Ms Hema Nadarajah, a Singaporean doctoral candidate studying international relations at the University of British Columbia’s department of political science, said both the Arctic and South-east Asia have many remote communities that experience extreme weather conditions, and share common issues related to ageing energy infrastructure. She said: “With similar challenges, solutions can be translated and adapted to the local context.”

Mr Tan also highlighted the importance of context during the event, acknowledging that solutions from Singapore cannot be directly applied to the Arctic region due to the differences between both regions.

“But I hope this will provide examples and options to think about while you are planning for a smarter Arctic. As an observer, we would like to share our information and experience with our Arctic counterparts” he said, referring to how Singapore was granted observer status at the Arctic Council in 2013.

He added: ” Together, we can make the Arctic cool again.”

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Greenland’s Melting Ice Nears a ‘Tipping Point,’ Scientists Say

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Greenland’s enormous ice sheet is melting at such an accelerated rate that it may have reached a “tipping point,” and could become a major factor in sea-level rise around the world within two decades, scientists said in a study published on Monday.

The Arctic is warming at twice the average rate of the rest of the planet, and the new research adds to the evidence that the ice loss in Greenland, which lies mainly above the Arctic Circle, is speeding up as the warming increases. The authors found that ice loss in 2012 was nearly four times the rate in 2003, and after a lull in 2013-14, it has resumed.

The study is the latest in a series of papers published this month suggesting that scientific estimates of the effects of a warming planet have been, if anything, too conservative. Just a week ago, a separate study of ice loss in Antarctica found that the continent is contributing more to rising sea levels than previously thought.

Another new analysis suggested that the oceans are warming far faster than earlier estimates. Warming oceans are currently the leading cause of sea-level rise, since water expands as it warms.

Researchers said these findings underscored the need for action to curb emissions of planet-warming gases and avoid the worst effects of climate change.

Rising sea levels are one of the clearest consequences of global warming; they are caused both by thermal expansion of the oceans and by the melting of ice sheets on land. Current projections say that if the planet warms by two degrees Celsius (3.6 degrees Fahrenheit) over preindustrial times, average sea levels will rise by more than two feet, and 32 million to 80 million people will be exposed to coastal flooding.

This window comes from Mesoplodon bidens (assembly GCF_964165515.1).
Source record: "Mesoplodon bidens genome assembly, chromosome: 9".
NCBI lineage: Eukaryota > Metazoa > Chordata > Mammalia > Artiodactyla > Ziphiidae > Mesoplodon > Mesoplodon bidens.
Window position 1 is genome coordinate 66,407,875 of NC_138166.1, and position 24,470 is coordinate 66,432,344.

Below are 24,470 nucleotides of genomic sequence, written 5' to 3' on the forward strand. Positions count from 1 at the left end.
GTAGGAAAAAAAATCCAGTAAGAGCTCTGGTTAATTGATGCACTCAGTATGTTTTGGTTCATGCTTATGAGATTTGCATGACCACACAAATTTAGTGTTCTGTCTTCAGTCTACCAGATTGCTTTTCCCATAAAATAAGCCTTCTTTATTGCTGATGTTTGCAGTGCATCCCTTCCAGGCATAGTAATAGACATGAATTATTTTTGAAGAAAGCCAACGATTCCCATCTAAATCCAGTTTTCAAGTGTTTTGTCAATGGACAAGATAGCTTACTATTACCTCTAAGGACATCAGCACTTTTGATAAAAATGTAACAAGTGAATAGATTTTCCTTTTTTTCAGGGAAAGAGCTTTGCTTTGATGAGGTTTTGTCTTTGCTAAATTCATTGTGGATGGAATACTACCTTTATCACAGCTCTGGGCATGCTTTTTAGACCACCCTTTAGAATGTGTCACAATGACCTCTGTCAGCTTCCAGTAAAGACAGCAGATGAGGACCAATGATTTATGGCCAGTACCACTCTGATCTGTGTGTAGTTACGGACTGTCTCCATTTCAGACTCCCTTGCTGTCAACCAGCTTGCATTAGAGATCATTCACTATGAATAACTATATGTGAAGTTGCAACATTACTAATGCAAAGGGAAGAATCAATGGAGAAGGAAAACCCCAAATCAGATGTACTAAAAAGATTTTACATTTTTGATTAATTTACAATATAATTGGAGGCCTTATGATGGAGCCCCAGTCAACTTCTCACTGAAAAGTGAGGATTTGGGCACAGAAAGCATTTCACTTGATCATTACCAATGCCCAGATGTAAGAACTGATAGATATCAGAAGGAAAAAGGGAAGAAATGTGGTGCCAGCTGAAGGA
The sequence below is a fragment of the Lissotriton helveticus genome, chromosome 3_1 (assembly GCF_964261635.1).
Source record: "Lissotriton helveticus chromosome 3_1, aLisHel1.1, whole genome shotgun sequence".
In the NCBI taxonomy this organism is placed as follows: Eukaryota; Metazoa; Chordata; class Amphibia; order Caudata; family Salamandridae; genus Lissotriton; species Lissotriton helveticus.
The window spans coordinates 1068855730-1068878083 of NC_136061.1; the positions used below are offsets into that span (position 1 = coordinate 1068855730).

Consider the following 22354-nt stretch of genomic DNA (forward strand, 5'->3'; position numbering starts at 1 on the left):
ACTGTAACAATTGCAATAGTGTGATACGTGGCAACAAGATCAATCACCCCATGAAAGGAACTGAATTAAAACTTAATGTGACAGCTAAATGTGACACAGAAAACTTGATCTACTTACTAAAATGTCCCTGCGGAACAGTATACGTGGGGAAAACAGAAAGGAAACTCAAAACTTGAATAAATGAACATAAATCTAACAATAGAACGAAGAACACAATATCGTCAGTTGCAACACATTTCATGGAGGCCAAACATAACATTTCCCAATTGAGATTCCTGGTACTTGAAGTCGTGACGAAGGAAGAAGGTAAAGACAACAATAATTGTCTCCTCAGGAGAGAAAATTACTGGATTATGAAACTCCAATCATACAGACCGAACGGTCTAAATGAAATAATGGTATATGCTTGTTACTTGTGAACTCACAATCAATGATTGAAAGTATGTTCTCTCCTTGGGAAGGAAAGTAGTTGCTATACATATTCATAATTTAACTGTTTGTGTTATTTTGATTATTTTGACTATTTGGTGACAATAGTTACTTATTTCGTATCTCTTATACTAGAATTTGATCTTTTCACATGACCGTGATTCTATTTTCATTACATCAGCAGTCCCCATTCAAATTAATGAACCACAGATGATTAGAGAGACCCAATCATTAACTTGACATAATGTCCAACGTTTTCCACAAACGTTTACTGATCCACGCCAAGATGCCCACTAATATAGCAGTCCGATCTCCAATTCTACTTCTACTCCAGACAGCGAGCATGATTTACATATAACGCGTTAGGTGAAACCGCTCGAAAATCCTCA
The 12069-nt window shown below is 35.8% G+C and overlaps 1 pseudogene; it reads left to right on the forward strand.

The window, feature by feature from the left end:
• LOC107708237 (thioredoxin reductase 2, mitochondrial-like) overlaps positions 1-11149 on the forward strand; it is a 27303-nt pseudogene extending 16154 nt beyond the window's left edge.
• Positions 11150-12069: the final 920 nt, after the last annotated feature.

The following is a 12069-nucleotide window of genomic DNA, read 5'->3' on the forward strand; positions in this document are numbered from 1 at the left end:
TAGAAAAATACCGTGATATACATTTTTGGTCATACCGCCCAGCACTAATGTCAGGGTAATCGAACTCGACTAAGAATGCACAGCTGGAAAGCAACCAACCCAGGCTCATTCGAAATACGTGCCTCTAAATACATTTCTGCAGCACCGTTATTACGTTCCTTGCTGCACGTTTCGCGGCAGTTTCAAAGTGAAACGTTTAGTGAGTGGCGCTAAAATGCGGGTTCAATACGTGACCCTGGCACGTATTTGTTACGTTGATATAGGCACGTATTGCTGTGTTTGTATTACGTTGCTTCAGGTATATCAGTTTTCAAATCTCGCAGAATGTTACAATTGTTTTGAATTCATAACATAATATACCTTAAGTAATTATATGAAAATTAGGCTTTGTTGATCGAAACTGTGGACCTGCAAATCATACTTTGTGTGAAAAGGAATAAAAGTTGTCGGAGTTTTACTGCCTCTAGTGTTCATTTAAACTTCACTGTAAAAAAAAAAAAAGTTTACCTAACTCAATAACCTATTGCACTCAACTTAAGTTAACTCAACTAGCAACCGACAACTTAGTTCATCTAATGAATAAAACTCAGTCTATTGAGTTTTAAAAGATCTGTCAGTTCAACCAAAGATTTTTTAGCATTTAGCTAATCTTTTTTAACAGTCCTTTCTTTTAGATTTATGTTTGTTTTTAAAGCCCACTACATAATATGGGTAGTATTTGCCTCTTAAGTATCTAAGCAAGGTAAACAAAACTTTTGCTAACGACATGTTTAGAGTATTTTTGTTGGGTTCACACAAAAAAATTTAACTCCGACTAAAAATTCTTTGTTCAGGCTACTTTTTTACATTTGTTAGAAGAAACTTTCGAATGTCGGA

Much of the previous research on Greenland’s ice has dealt with the southeast and northeast parts of the island, where large chunks of glacial ice calve into the sea. The new paper focuses on the ice-covered stretches of southwest Greenland, which has few large glaciers and was not generally considered as important a source of ice loss. But as the earth warms, the paper concludes, within two decades the southwest “will become a major contributor to sea level rise.”

Greenland Is Melting Away

This river is one of a network of thousands at the front line of climate change.

The study, which appears in the Proceedings of the National Academy of Sciences, used satellite data and ground-based instruments to measure Greenland’s ice loss in the 21st century. It looked closely at what seemed to be a pause in the ice loss for about a year, beginning in 2013, that followed a stretch of greatly accelerated melting.

The researchers tied the pause in melting to a reversal of the cyclical weather phenomenon known as the North Atlantic Oscillation. Before the pause, the oscillation was in what is known as its negative phase, which is associated with warmer air hitting west Greenland, along with less snowfall and more sunlight, all of which contribute to ice loss. When the cycle shifted into a positive phase in 2013, an “abrupt slowdown” of melting occurred.

Yet, the slowdown was anything but good news, said Michael Bevis, the lead author of the paper and a professor in the School of Earth Sciences at Ohio State University.

The North Atlantic Oscillation has occurred throughout the historical record, he noted. But before 2000, overall average temperatures were cool enough that the N.A.O.’s positive and negative cycles did not have much of an effect on rates of melting in Greenland.